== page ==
I’m going to split this up into two posts.  I’ll write up a recap of my talk in a sec, but first let’s get some things straight.  Like words.  Like operations.

What is operations?

Let’s talk about what “operations” actually means, in the year 2016, assuming a reasonably high-functioning engineering environment.

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At a macro level, operational excellence is not a role, it’s an emergent property.  It is how you get shit done.

Operations is the sum of all of the skills, knowledge and values that your company has built up around the practice of shipping and maintaining quality systems and software.  It’s your implicit values as well as your explicit values, habits, tribal knowledge, reward systems.  Everybody from tech support to product people to CEO participates in your operational outcomes, even though some roles are obviously more specialized than others.

Saying you have an ops team who is solely responsible for reliability is about as silly as saying that “HR defines and owns our company culture!”  No.  Managers and HR professionals may have particular skills and responsibilities, but culture is an emergent property and everyone contributes (and it only takes a couple bad actors to spoil the bushel).

Thinking about operational quality in terms of “a thing some other team is responsible for” is just generally not associated with great outcomes.  It leads to software engineers who are less proficient or connected to their outcomes, ops teams who get burned out, and an overall lower quality of software and services that get shipped to customers.

These are the specialized skill sets that I associate with really good operations engineers.  Do these look optional to you?

Screen Shot 2016-05-30 at 4.41.21 PM

It depends on your mission, but usually these are not particularly optional.  If you have customers, you need to care about these things.  Whether you have a dedicated ops team or not.  And you need to care about the tax it imposes on your humans too, especially when it comes to the cognitive overhead of complex systems.

So this is my definition of operations.  It doesn’t have to be your definition.  But I think it is a valuable framework for helping us reason about shipping quality software and healthy teams.  Especially given the often invisible nature of operations labor when it’s done really well.  It’s so much easier to notice and reward shipping shiny features than “something didn’t break”.

The inglorious past

Don’t get me wrong — I understand why “operations” has fallen out of favor in a lot of crowds.  I get why Google came up with “SRE” to draw a line between what they needed and what the average “sysadmin” was doing 10+ years ago.

Ops culture has a number of well-known and well-documented pathologies: hero/martyr complexes, risk aversion, burnout, etc.  I understand why this is offputting and we need to fix it.

Also, historically speaking, ops has attracted a greater proportion of nontraditional oddballs who just love debugging and building things — fewer Stanford CS PhDs, more tinkerers and liberal arts majors and college dropouts (hi).  And so they got paid less, and had less engineering discipline, and burned themselves out doing too much ad hoc labor.Rainbow_Dash_3.png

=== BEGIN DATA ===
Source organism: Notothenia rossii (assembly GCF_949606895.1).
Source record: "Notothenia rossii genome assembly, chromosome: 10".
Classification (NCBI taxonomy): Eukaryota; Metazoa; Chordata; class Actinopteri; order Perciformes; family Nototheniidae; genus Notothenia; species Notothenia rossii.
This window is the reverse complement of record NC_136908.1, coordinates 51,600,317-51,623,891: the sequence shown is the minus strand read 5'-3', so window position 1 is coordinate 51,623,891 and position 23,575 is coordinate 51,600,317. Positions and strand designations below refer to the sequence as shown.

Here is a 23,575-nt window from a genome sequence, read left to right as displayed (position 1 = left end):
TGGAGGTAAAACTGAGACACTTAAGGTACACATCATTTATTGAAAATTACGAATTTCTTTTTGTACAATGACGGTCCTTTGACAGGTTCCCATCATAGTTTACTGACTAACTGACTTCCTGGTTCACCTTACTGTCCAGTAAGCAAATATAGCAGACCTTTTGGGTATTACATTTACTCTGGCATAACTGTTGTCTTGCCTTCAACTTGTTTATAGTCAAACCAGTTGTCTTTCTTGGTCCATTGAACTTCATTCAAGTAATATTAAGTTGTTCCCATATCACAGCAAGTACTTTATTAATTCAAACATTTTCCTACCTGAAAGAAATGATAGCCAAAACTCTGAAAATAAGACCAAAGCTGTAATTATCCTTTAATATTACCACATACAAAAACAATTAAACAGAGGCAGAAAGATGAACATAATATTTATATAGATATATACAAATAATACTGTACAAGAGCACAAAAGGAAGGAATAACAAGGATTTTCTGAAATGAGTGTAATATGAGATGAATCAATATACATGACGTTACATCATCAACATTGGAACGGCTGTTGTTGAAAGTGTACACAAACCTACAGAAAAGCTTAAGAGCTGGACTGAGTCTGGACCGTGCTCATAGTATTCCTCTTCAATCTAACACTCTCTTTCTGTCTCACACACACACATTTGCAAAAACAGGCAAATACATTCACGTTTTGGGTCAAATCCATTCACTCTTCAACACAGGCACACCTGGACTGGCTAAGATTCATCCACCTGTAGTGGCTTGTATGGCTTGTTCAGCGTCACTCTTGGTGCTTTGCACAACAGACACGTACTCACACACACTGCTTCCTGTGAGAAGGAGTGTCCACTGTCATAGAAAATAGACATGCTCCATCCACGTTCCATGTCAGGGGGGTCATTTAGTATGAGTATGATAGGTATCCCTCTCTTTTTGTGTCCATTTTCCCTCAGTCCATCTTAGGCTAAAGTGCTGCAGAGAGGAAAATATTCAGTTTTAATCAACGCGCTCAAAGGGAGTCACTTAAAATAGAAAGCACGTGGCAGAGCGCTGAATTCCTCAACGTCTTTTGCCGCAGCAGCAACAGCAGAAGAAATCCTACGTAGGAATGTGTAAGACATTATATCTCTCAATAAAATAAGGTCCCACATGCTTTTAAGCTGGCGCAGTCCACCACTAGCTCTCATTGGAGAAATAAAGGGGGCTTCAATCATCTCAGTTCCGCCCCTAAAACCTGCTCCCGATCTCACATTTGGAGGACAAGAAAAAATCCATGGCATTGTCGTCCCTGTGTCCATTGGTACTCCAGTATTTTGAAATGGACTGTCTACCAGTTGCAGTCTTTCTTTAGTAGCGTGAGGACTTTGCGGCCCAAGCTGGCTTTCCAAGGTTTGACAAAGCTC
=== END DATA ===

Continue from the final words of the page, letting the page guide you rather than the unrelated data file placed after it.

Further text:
But — this is no longer our overwhelming reality, and it is certainly not the reality we are hurtling towards.  Thanks to the SRE movement, and the parallel and even more powerful & diverse open source DevOps movement, operations engineers are … engineers.  Who specialize in infrastructure.  And there’s more value than ever in empathy and fluid skill sets, in engineers who are capable of moving between disciplines and translating between specialties.  This is where the “full-stack developer” buzzword comes from.  It’s annoying, but reflects a real craving for generalist skill sets.

The BOFH stereotype is dead.  Some of the most creative cultural and technical changes in the technical landscape are being driven by the teams most identified with operations and developer tooling.  The best software engineers I know are the ones who consistently value the impact and lifecycle of the code they ship, and value deployment and instrumentation and observability.  In other words, they rock at ops stuff.

The Glorious Future

And so I think it’s time to bring back “operations” as a term of pride.  As a thing that is valued, and rewarded.  As a thing that every single person in an org understands as being critical to success.  Every organization has unique operational needs, and figuring out what they are and delivering on them takes a lot of creativity and ingenuity on both the cultural and technical front.

“Operations” comes with baggage, no doubt.  But I just don’t think that distance and denial are aRainbow_Dash_in_flightn effective approach for making something better, let alone trash talking and devaluing the skill sets that you need to deliver quality services.

You don’t make operational outcomes magically better by renaming the team “DevOps” or “SRE” or anything else.  You make it better by naming it and claiming it for what it is, and helping everyone understand how their role relates to your operational objectives.

And now that I have written this blog post I can stop arguing with people who want to talk about “DevOps Engineers” and whether “#NoOps” is a thing and maybe I can even stop trolling them back about the nascent “#NoDevs” movement.  (Haha just kidding, that one is too much fun.)

Part 2: Operations in a #Serverless World

 

WTF is operations? #serverless